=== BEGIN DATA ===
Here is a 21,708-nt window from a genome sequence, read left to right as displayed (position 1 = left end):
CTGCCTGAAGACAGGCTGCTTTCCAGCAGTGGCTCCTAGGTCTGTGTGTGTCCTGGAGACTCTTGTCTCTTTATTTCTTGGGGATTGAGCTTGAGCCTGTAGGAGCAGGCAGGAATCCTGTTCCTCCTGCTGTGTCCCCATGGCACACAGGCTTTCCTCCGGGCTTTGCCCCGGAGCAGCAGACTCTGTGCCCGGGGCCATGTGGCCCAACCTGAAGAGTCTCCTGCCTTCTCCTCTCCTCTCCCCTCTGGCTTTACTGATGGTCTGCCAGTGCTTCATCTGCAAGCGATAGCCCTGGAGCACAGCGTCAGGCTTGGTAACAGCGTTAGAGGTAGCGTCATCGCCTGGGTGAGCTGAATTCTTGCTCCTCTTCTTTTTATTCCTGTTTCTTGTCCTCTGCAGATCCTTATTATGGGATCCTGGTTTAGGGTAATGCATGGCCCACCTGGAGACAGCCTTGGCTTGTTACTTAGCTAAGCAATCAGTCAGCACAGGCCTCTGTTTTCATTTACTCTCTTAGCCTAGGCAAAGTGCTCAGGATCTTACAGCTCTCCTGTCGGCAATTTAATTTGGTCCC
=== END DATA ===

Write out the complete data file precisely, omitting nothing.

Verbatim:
Here is a 21,708-nt window from a genome sequence, read left to right as displayed (position 1 = left end):
CTGCCTGAAGACAGGCTGCTTTCCAGCAGTGGCTCCTAGGTCTGTGTGTGTCCTGGAGACTCTTGTCTCTTTATTTCTTGGGGATTGAGCTTGAGCCTGTAGGAGCAGGCAGGAATCCTGTTCCTCCTGCTGTGTCCCCATGGCACACAGGCTTTCCTCCGGGCTTTGCCCCGGAGCAGCAGACTCTGTGCCCGGGGCCATGTGGCCCAACCTGAAGAGTCTCCTGCCTTCTCCTCTCCTCTCCCCTCTGGCTTTACTGATGGTCTGCCAGTGCTTCATCTGCAAGCGATAGCCCTGGAGCACAGCGTCAGGCTTGGTAACAGCGTTAGAGGTAGCGTCATCGCCTGGGTGAGCTGAATTCTTGCTCCTCTTCTTTTTATTCCTGTTTCTTGTCCTCTGCAGATCCTTATTATGGGATCCTGGTTTAGGGTAATGCATGGCCCACCTGGAGACAGCCTTGGCTTGTTACTTAGCTAAGCAATCAGTCAGCACAGGCCTCTGTTTTCATTTACTCTCTTAGCCTAGGCAAAGTGCTCAGGATCTTACAGCTCTCCTGTCGGCAATTTAATTTGGTCCC